Tuesday, March 26, 2013

Mongolia X Journal 17 // There is no way to happiness. Happiness is the way. - The Buddha // Nomads, Gers and Happiness


The Buddha - "There is no way to happiness  Happiness is the way."



After visiting the Nomads at Eden, I left with experiences from the edges of the Earth. Family life is centered in their Ger tent, the steel pot stove is their hearth, warmth and life is a shared experience here, not broken, not compartmentalized like it is in cities, houses, apartments and the concrete blocks where most people now live. We turned back the clock, summer time in Mongolia is set on the Sun's two revolutions of two months I traveled and the world continued to spin memories and experiences webbed into the grains of my mind. I have seen a family each passing day, along grassy plains where the Earth's strata is worn thin in a series of months when goats, sheep, yak and horses tramp and feed while the green warmth of summer snaps a glimpse back at the world.


I visit a family, the children run wild and happy and carefree barefoot, the mother takes her youngest to her breast to feed, the children have a red ball we kick around outside for friendly soccer, the husband returns leaving his grazing flock of goats and sheep to pasture, lights a cigarette and relaxes at the back of the Ger on carpet mats, behind him are ornately carved and brightly colored wooden chests containing the family possessions, a picture frame holds important family memories, friends and a few distant locations locked in time. I sit to the left, leaving my shoes over the linoleum mat at the entrance of the Ger,. Sitting and taking swills of  "chai woo", a salted goats milk with herbs boiled in a large kettle pot above the steel stove, the pipe penetrates skyward and leaves a stream of white smoke signals that the family is home for the evening. The father leaves, takes his horse into the night. The children gather round the fire, it's stoked by their mother, long black hair and chiseled features, arms of daily work carved and suntanned, they prepare noodles, rolling and cutting dough in strips, she adds a potato and onion that are hashed and added to the boil, we sip goats milk and they add to mine when it runs low. The sky darkens outside, winds wisp the pot stove chimney, and plastic tarps crack against the felt roof covering of the Ger. Night arrives and I go outside, to see stars, watching out for the dogs, a yelp in the night.  I retire for the rest of the night under headlamp to read and scribble notes into pages and mark the day on my map. The cycle and cycle of daily life traveling in Mongolia is good.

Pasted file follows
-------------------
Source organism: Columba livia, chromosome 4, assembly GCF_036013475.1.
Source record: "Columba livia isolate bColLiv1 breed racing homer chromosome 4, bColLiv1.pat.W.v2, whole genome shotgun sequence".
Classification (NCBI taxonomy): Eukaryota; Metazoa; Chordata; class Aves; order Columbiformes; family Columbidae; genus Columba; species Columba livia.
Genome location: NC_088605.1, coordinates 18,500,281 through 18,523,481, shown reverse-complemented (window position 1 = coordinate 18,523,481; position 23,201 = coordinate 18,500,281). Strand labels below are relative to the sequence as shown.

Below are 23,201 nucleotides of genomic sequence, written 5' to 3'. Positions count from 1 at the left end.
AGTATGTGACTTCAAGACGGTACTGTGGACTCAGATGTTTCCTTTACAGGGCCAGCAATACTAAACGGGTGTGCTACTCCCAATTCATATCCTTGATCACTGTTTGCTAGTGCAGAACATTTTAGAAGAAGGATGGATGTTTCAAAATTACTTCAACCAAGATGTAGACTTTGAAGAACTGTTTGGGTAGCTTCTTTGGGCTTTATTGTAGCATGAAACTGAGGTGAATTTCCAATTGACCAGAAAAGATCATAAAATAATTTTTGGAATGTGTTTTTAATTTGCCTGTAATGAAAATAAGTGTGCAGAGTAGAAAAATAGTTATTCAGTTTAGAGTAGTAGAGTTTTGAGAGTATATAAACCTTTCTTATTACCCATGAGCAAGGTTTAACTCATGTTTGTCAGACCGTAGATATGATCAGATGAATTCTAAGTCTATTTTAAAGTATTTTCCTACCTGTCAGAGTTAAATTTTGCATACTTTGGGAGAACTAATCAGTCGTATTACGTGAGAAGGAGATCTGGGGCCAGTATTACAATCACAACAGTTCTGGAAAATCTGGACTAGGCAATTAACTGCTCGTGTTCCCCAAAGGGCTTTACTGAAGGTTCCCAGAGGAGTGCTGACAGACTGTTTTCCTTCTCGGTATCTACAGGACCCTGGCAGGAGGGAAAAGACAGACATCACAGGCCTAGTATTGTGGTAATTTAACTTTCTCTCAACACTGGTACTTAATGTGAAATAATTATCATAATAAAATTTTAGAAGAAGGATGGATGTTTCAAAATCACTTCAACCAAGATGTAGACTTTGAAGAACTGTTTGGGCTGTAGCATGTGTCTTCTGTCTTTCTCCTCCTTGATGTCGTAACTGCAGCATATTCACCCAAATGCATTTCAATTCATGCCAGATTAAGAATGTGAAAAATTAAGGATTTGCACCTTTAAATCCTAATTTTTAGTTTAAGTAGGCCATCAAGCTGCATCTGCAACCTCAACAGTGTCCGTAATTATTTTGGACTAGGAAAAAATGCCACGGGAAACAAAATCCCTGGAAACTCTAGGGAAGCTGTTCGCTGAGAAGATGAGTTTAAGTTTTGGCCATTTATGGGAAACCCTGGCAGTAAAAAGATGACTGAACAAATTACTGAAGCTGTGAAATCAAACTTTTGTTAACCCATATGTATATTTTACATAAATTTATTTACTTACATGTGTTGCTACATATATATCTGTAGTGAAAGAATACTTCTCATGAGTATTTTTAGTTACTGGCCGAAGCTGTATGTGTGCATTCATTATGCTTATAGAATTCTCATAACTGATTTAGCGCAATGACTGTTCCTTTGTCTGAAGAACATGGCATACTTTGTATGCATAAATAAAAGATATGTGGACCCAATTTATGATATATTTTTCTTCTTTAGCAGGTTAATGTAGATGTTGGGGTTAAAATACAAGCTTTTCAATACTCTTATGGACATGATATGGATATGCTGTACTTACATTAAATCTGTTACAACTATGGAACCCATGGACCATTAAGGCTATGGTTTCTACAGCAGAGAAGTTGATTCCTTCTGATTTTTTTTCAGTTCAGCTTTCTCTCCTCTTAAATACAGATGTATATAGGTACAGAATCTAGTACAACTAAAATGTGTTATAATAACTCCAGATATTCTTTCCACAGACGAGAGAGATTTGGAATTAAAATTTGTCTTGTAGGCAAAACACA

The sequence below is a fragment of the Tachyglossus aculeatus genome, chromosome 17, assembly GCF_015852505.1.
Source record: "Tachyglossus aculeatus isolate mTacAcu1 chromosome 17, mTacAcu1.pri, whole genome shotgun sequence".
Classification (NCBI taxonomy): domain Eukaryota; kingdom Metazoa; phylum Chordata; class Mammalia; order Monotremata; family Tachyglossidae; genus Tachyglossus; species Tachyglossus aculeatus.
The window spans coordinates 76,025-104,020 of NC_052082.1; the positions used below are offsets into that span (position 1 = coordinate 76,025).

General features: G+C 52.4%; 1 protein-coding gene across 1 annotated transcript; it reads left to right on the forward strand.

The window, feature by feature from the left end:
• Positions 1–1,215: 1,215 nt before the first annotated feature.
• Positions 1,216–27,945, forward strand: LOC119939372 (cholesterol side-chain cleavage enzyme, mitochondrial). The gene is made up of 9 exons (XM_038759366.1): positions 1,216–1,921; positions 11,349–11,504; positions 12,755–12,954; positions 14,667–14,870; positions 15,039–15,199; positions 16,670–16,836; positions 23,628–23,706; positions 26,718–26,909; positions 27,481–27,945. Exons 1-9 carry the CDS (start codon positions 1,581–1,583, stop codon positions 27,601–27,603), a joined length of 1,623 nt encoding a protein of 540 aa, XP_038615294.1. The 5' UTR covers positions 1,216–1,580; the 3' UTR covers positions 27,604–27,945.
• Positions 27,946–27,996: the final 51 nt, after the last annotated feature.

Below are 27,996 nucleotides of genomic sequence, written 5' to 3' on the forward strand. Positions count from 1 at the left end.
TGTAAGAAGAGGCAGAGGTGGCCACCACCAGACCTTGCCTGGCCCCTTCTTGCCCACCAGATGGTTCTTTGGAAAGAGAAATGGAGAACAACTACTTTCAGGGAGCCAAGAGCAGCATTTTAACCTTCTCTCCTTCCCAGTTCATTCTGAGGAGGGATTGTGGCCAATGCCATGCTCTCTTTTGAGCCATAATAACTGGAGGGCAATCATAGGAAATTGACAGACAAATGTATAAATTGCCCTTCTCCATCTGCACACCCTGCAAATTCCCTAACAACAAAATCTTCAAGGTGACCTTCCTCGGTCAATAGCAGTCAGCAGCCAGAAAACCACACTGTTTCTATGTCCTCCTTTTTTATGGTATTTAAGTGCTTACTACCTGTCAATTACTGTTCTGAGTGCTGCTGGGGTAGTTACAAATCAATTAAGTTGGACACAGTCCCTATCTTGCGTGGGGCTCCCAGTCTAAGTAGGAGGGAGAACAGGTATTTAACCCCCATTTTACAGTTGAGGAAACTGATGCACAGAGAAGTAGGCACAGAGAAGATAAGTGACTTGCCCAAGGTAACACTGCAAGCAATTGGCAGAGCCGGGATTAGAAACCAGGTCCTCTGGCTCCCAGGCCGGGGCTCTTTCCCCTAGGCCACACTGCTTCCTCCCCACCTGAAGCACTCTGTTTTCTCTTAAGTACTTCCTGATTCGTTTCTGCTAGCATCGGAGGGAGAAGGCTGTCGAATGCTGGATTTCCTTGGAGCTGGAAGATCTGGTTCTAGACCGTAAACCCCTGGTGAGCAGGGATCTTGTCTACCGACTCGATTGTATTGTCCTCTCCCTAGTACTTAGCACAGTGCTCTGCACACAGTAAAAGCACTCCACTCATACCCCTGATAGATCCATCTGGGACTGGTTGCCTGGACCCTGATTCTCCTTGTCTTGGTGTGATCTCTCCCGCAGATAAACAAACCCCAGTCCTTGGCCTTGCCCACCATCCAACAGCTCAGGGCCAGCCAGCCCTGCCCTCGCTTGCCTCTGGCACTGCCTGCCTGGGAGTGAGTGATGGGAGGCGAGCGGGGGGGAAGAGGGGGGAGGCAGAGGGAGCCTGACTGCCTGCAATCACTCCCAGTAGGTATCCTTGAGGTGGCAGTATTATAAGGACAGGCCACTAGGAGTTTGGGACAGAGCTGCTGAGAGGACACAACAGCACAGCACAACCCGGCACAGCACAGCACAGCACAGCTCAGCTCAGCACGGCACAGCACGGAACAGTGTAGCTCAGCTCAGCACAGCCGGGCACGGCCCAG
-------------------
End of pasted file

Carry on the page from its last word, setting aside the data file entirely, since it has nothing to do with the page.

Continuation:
I am headed northwest, clicking the chain along cassettes and cogs with 175mm crank arms supporting revolutions, it's steady as I bump along, these Ortlieb Classic panniers clunk against the aluminum flat racks. I've tied the rope that Mining entrepreneur Egee Enkhbat had given me after leaving his camp near Tuul River. I severed the rope in equal lengths and tied the panniers to the racks to stop the slap and constant collision with the carriers I've built using simple aluminum attached with steel U-bolts, and dozens of industrial PVC zip ties. After 4000km of Asia, my equipment is enduring well.  Names like Ortlieb, Mavic, Schwalbe, North Face, Sony, Topeak, and Arteryx among others provide the water-proofing, the reliable wheel turns, tires impenetrable to burrs and broken glass piles around the Ovoo, a reliable tent, cameras that recharge while I ride, a handy Alien tool, and the Goretex exterior that originated with Rob Hill on the 7 summits series around the world, it now provides what little protection I have from wind, rain and biting flies, I use it as a survival jacket for all conditions. Stretches of grass toward the horizons rise or fall, with 40,000 meters of mountain altitude change ahead, I track towards Siberian borders where a fresh water lake awaits. Maps and GPS guiding lights during 8 hour days of movement, tracking and trekking over mountain peaks on foot, it's too steep to cross over on 18 or 20% grades when I am reaching the peaks.  While far removed as this location is in Mongolia from the meandering bends and smooth pavement that is familiar inside the Himalayas, this course is brutal. I enjoy mountain bike travel and seeing these scenes, meeting Nomads in their environment, so I soak up the majestic vistas over plateaus while delaying pains of traveling the harsh dirt course. I dream of McDonald's coming around the the next bend, it isn't happening. No western oasis, just a herd of goats crossing my path northward, a lone rider on his horse who raises an arm like a toothpick pointing to the blue skies, swirling white pillow clouds wisp away and I turn facing the sun, the mighty glow of power too distance to show the end of this brief journey. I have time for two sun revolutions to reach the far west of Mongolia, and energy stored up in 15kg of extra body weight I gained since last winter, I have protein and vitamins, hydration powder as well, a few chunks of "arroz" cheese and feel no hunger here, no matter how long I ride. When the sun sets, the dirt tracks grow wild, shadows and holes, I come to the end of a page and turn out the lights somewhere beyond the tracks, to stealth camp, where stars light up the scenes of rolling terrain, takhi horses appear and disappear where they came, rare to see,  while domestic horses run together thoroughbreds with glistening hair and spring in every step. Another day has passed me, a day before with Mongolian Nomads, a day later camped remote with moonlight and rocks around my perch between mountain peaks. I light up the orange dome of my North face Tadpole 2 wearing against the weather, nightly rain patters outside and winds whip the rain cover until I go outside and tighten the stakes. I read a few pages from the Lonely Planet guide identifying places that I missed, or places I will discover ahead. I look forward to the next province, the next destination, more calculated risk, the unexpected happiness and the hard graft of getting from here to there - begins again tomorrow.